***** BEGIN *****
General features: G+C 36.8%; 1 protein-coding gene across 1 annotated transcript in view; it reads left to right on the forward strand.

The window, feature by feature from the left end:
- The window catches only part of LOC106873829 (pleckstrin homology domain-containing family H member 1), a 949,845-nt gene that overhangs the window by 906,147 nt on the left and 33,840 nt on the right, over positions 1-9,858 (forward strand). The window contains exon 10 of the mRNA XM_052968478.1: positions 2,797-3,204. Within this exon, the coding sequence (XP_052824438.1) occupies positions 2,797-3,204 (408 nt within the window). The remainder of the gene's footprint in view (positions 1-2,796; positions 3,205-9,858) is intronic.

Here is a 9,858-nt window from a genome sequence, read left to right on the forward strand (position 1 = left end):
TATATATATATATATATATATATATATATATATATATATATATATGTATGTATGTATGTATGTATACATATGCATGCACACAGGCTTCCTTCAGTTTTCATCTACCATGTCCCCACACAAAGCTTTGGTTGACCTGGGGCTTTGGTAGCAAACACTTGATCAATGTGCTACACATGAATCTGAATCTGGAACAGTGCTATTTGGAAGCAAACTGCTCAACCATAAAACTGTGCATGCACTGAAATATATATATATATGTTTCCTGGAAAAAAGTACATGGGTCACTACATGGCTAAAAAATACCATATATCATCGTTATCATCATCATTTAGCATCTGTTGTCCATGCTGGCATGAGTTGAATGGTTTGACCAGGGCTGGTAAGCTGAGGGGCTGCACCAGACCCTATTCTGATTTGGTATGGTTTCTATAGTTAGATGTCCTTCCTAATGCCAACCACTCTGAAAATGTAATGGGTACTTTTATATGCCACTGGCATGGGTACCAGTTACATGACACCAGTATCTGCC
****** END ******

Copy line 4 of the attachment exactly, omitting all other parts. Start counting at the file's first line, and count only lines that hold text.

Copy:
Here is a 9,858-nt window from a genome sequence, read left to right on the forward strand (position 1 = left end):